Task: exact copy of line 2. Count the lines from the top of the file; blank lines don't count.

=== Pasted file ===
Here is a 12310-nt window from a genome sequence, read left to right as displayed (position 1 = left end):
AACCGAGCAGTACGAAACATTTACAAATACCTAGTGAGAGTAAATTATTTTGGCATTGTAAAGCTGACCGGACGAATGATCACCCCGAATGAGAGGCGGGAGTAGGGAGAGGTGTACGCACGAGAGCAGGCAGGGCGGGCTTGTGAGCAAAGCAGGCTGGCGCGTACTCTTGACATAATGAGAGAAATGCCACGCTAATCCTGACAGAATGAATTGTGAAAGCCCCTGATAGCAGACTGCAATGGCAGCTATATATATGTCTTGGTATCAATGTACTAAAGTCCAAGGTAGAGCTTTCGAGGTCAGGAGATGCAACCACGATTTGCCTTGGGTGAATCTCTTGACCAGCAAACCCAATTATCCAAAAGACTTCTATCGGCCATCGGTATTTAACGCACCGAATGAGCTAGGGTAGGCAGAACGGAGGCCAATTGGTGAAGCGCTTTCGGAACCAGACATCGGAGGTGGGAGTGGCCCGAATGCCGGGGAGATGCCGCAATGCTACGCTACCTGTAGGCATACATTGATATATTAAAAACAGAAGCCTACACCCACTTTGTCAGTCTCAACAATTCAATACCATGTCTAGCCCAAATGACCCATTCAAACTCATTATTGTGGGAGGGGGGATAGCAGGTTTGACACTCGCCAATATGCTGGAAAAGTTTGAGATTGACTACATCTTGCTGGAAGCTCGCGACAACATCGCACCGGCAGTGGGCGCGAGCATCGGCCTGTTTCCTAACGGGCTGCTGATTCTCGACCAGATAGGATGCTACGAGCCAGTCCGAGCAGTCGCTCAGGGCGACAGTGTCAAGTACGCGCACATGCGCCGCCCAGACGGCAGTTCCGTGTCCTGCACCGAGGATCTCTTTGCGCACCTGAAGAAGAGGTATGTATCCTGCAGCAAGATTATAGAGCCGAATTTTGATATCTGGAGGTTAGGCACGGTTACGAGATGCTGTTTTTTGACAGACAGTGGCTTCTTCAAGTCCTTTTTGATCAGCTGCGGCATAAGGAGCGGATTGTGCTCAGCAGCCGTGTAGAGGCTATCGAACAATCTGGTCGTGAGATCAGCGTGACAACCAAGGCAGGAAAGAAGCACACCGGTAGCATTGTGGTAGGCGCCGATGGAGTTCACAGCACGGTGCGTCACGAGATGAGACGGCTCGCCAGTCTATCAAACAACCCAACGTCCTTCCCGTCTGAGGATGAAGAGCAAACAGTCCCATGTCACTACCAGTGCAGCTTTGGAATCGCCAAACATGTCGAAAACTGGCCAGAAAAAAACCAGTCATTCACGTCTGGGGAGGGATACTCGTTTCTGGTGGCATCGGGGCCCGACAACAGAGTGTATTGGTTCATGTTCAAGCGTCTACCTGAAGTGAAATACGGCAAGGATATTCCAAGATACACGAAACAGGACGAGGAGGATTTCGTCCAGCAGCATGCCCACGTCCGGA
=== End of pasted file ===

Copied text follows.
AACCGAGCAGTACGAAACATTTACAAATACCTAGTGAGAGTAAATTATTTTGGCATTGTAAAGCTGACCGGACGAATGATCACCCCGAATGAGAGGCGGGAGTAGGGAGAGGTGTACGCACGAGAGCAGGCAGGGCGGGCTTGTGAGCAAAGCAGGCTGGCGCGTACTCTTGACATAATGAGAGAAATGCCACGCTAATCCTGACAGAATGAATTGTGAAAGCCCCTGATAGCAGACTGCAATGGCAGCTATATATATGTCTTGGTATCAATGTACTAAAGTCCAAGGTAGAGCTTTCGAGGTCAGGAGATGCAACCACGATTTGCCTTGGGTGAATCTCTTGACCAGCAAACCCAATTATCCAAAAGACTTCTATCGGCCATCGGTATTTAACGCACCGAATGAGCTAGGGTAGGCAGAACGGAGGCCAATTGGTGAAGCGCTTTCGGAACCAGACATCGGAGGTGGGAGTGGCCCGAATGCCGGGGAGATGCCGCAATGCTACGCTACCTGTAGGCATACATTGATATATTAAAAACAGAAGCCTACACCCACTTTGTCAGTCTCAACAATTCAATACCATGTCTAGCCCAAATGACCCATTCAAACTCATTATTGTGGGAGGGGGGATAGCAGGTTTGACACTCGCCAATATGCTGGAAAAGTTTGAGATTGACTACATCTTGCTGGAAGCTCGCGACAACATCGCACCGGCAGTGGGCGCGAGCATCGGCCTGTTTCCTAACGGGCTGCTGATTCTCGACCAGATAGGATGCTACGAGCCAGTCCGAGCAGTCGCTCAGGGCGACAGTGTCAAGTACGCGCACATGCGCCGCCCAGACGGCAGTTCCGTGTCCTGCACCGAGGATCTCTTTGCGCACCTGAAGAAGAGGTATGTATCCTGCAGCAAGATTATAGAGCCGAATTTTGATATCTGGAGGTTAGGCACGGTTACGAGATGCTGTTTTTTGACAGACAGTGGCTTCTTCAAGTCCTTTTTGATCAGCTGCGGCATAAGGAGCGGATTGTGCTCAGCAGCCGTGTAGAGGCTATCGAACAATCTGGTCGTGAGATCAGCGTGACAACCAAGGCAGGAAAGAAGCACACCGGTAGCATTGTGGTAGGCGCCGATGGAGTTCACAGCACGGTGCGTCACGAGATGAGACGGCTCGCCAGTCTATCAAACAACCCAACGTCCTTCCCGTCTGAGGATGAAGAGCAAACAGTCCCATGTCACTACCAGTGCAGCTTTGGAATCGCCAAACATGTCGAAAACTGGCCAGAAAAAAACCAGTCATTCACGTCTGGGGAGGGATACTCGTTTCTGGTGGCATCGGGGCCCGACAACAGAGTGTATTGGTTCATGTTCAAGCGTCTACCTGAAGTGAAATACGGCAAGGATATTCCAAGATACACGAAACAGGACGAGGAGGATTTCGTCCAGCAGCATGCCCACGTCCGGA